Chloroquine (licensed for prophylaxis in UK) Preparations available: Avloclor® (Zeneca) and Nivaquine® (Rhône-Poulenc Rorer). Adult dose is 2 tablets (each containing 150mg chloroquine as base) taken once a week. Nivaquine is available in syrup form. Consider a trial course before departure, if using this regime for the first time, to detect if you are likely to get side effects (e.g. for two weeks). Otherwise, when possible, chloroquine should be started one week before exposure (to ensure adequate blood levels), throughout exposure and for 4 weeks afterwards. Nausea and sometimes diarrhoea can occur which may be reduced by taking tablets after food. Headache, rashes, skin itch, disturbance of visual accommodation (often expressed as blurred distance vision which may take up to 4 weeks to reverse) or hair loss may warrant changing to alternative drugs. Retinopathy (eye changes) which can be permanent is unlikely to occur until 100g have been consumed (i.e. over 5 years treatment at prophylactic doses). Caution in liver and renal disease. Can aggravate psoriasis and very occasionally causes a convulsion so it should not normally be used in those with epilepsy. Chloroquine is very toxic in overdose - parents must take special care to store the tablets safely.
It is generally accepted, as a result of long usage, to be safe in pregnancy.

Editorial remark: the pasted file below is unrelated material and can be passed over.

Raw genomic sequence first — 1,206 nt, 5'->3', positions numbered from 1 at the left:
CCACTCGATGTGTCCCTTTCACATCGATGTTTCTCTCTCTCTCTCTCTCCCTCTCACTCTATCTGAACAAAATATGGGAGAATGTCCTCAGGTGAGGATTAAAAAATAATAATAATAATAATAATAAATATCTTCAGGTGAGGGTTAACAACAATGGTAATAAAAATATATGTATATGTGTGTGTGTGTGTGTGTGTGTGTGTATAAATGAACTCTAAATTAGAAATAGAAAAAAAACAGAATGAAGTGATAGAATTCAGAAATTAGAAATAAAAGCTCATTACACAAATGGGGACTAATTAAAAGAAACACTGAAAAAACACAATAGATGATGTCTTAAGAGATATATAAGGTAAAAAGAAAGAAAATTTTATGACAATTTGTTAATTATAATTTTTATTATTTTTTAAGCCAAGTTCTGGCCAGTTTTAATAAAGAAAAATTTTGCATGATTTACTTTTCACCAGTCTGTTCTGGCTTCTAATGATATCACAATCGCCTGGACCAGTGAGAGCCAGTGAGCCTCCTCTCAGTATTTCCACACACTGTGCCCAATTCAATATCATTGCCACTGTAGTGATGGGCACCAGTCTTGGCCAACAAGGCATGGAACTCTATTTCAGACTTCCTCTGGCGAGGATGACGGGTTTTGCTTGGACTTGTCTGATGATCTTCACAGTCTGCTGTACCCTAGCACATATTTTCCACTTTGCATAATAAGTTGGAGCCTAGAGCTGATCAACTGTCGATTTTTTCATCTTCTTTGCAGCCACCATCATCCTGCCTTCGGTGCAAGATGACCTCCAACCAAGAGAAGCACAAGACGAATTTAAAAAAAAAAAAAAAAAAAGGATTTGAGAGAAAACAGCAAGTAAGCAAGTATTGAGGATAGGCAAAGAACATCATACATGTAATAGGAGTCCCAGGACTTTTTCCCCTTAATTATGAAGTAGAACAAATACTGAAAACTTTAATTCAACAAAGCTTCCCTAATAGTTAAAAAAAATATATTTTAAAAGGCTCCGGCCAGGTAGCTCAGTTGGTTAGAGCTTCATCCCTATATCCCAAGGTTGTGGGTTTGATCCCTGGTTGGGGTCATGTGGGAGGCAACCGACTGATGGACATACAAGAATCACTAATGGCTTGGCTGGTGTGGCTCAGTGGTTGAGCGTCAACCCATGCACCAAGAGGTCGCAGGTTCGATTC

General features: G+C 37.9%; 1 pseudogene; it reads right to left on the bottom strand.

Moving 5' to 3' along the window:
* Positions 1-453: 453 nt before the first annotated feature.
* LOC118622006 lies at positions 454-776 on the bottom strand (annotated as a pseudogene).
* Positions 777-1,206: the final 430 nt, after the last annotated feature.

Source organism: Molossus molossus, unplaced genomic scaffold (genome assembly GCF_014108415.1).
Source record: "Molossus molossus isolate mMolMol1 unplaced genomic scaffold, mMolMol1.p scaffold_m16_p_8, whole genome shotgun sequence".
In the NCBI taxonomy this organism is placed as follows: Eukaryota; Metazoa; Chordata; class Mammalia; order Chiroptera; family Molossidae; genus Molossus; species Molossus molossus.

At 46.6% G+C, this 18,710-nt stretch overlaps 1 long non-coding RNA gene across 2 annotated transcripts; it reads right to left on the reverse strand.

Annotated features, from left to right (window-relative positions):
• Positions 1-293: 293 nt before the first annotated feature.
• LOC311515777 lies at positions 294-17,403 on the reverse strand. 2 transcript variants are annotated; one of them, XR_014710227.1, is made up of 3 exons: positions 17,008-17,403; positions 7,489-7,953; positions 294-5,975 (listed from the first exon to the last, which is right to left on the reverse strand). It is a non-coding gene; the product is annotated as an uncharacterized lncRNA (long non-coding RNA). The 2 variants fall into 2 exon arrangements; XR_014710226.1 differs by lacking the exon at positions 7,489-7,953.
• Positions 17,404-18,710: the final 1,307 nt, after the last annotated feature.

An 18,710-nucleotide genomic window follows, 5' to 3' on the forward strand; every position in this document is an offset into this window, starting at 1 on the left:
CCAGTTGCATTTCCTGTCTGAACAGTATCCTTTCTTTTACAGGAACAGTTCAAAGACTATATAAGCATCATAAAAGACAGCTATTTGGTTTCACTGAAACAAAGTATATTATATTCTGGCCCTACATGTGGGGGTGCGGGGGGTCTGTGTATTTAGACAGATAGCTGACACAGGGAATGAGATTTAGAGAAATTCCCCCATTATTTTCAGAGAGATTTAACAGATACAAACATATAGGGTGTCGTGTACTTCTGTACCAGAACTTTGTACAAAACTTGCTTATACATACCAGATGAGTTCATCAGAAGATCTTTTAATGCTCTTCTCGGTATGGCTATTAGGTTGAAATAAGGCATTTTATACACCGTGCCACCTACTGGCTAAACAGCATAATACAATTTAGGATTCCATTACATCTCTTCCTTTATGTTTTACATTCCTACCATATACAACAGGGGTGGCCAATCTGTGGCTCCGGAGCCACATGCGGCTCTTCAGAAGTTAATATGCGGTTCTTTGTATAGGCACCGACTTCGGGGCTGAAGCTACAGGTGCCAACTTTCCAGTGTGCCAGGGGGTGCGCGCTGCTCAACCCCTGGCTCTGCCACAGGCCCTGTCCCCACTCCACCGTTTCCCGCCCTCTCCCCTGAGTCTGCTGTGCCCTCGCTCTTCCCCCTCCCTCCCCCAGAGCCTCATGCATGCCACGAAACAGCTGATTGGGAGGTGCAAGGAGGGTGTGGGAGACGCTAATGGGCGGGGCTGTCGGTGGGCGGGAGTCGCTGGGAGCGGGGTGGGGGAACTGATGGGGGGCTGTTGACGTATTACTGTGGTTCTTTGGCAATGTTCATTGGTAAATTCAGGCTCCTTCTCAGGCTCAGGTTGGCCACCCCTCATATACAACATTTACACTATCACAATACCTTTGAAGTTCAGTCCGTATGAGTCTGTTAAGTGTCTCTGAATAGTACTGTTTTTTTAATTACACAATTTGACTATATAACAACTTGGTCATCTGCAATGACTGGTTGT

Mefloquine® (licensed for prophylaxis in UK)
Preparations available: Lariam® (Roche). Adult dose is 250mg weekly. One dose should be taken a week before departure and it should be continued throughout exposure and for 4 weeks afterwards however three (3) doses at weekly intervals prior to departure are advised if the drug has not been used before - this can often detect, in advance, those likely to get side effects so that an alternative can be prescribed. Not licensed in Britain for use for more than 1 year (in countries where it is licensed for more than 1 year, additional side-effects are rare). Nausea, diarrhoea, dizziness, abdominal pain, rashes and pruritis can occur. Headache, dizziness, convulsions, sleep disturbances (insomnia, vivid dreams) and psychotic reactions such as depression have been reported. These reactions most commonly begin within 2-3 weeks of starting the drug and may be worse if alcohol is taken around the same time as the mefloquine. Avoid in epilepsy, if there is a close family history of epilepsy (e.g. parents or siblings) or if there is a history of psychiatric illness. Caution, and avoid if alternatives are available, in severe renal or liver failure and those with heart rhythm defects. Also caution in those taking digoxin, beta or calcium channel blockers when arrhythmias and bradycardia can occur. Although there is no evidence to suggest that mefloquine has caused harm to the foetus it should normally be avoided during the first trimester of pregnancy or if pregnancy is considered possible within 3 months of stopping prophylaxis